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Hi,

 I want to know if they mean exactly same. 

You've already arrived.  You've arrived already.

I looked up some dictionaries and I found:

When "already" is at the end of a sentence,  it expresses surprise.

Is it always true? Or they are just same to be in the middle of the sentence and at the end of the sentence?

 

Original Post

Hi, Alexandra,

@alexandra posted:

Hi,

 I want to know if they mean exactly same. 

You've already arrived.  You've arrived already.

I looked up some dictionaries and I found:

When "already" is at the end of a sentence,  it expresses surprise.

Is it always true? Or they are just same to be in the middle of the sentence and at the end of the sentence?

 

It is a matter of style. 'Already' is normally found in mid-position as it is more formal. In informal speaking, it is used at the end of a sentence for greater emphasis or to show greater surprise. See:

https://dictionary.cambridge.o...tish-grammar/already

                       &

https://thegrammarexchange.inf.../topic/using-already

Hi, Alexandra—Ahmed has provided you with some good information already. I'd just like to point out that, as in the sentence I just finished writing, placing "already" at the end of a sentence often simply emphasizes that something has already occurred. It doesn't express surprise in such sentences.

In my native-speaking experience, when "already" expresses surprise in sentence-final position, it is generally used with rising intonation to form a question out of a declarative sentence, i.e., a sentence in which subject-auxiliary inversion is not present. This is common in informal spoken English only.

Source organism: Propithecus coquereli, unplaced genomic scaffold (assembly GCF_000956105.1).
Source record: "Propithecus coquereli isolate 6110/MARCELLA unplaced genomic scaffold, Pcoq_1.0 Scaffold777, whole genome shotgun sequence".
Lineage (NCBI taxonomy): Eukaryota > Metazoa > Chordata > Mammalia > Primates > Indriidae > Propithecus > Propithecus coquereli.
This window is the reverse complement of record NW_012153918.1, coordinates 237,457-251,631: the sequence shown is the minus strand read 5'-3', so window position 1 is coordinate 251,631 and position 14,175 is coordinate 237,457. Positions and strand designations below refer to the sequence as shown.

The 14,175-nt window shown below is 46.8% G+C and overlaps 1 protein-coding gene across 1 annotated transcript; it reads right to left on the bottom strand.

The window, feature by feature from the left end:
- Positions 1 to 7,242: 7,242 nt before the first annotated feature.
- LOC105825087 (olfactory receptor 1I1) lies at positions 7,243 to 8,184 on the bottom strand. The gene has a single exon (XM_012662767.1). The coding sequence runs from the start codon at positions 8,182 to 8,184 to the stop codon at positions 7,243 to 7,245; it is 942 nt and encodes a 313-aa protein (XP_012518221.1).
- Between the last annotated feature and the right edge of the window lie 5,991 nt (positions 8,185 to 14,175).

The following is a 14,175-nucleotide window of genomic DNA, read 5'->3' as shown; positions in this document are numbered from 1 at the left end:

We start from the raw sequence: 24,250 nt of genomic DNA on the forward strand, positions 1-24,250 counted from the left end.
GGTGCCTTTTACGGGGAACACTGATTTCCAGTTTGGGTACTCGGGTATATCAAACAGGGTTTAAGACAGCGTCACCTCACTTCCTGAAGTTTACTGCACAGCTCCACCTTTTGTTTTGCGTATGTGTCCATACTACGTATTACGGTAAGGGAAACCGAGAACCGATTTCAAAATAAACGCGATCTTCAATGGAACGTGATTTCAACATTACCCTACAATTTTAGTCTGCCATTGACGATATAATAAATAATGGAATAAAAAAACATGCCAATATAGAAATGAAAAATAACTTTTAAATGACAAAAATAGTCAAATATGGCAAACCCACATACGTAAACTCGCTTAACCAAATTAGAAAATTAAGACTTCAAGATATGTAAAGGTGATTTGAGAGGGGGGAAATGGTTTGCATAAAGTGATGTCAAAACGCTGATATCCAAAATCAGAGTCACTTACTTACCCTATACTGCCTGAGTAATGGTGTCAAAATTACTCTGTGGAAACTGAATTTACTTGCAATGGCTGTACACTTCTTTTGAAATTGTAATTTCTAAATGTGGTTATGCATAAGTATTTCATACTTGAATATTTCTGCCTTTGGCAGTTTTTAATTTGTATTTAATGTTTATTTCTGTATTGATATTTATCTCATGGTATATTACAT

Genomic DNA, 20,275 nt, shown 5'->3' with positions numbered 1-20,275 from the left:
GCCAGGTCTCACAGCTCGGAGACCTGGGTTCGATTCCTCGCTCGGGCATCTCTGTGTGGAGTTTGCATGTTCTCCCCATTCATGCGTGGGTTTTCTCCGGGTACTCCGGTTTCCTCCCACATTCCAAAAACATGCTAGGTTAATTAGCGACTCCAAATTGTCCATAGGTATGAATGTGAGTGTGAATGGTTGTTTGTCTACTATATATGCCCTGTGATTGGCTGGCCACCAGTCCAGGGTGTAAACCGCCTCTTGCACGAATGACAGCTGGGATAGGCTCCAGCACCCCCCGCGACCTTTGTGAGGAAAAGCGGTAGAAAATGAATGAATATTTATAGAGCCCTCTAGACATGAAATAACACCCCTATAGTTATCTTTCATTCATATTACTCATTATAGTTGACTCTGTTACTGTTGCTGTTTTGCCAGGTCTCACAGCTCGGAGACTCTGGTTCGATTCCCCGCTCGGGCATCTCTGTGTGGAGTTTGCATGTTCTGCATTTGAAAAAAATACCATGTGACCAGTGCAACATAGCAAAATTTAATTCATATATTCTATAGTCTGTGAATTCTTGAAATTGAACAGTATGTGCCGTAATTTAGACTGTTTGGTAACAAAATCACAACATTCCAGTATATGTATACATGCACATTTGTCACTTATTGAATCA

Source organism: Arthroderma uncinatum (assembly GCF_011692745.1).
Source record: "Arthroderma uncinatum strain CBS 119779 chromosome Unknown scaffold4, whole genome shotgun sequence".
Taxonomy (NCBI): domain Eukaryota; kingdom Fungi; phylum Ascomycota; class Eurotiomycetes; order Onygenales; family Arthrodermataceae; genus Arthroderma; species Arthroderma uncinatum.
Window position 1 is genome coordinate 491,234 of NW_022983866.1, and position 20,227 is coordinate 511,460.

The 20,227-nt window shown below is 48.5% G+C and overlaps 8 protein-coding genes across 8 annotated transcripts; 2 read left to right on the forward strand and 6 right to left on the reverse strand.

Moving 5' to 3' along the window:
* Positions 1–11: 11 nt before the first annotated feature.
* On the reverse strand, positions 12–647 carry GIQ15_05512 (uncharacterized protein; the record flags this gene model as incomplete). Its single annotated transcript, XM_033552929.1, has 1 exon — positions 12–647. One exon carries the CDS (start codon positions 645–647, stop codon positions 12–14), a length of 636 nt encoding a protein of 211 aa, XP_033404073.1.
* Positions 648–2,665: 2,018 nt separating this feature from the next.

A: When is John going to get here?
B: He's already arrived.
A: He's arrived already?
B: Yes. He's been here for the last twenty minutes.
A: Wow. Thanks for letting me know.

Hi, Alexandra—Ahmed has provided you with some good information already. I'd just like to point out that, as in the sentence I just finished writing, placing "already" at the end of a sentence often simply emphasizes that something has already occurred. It doesn't express surprise in such sentences.

In my native-speaking experience, when "already" expresses surprise in sentence-final position, it is generally used with rising intonation to form a question out of a declarative sentence, i.e., a sentence in which subject-auxiliary inversion is not present. This is common in informal spoken English only.

A: When is John going to get here?
B: He's already arrived.
A: He's arrived already?
B: Yes. He's been here for the last twenty minutes.
A: Wow. Thanks for letting me know.

It really helps me a lot!Now I can understand completely!Thank you very much!

@ahmed_btm posted:

Hi, Alexandra,

It is a matter of style. 'Already' is normally found in mid-position as it is more formal. In informal speaking, it is used at the end of a sentence for greater emphasis or to show greater surprise. See:

https://dictionary.cambridge.o...tish-grammar/already

                       &

https://thegrammarexchange.inf.../topic/using-already

Get it!Thank you very much!

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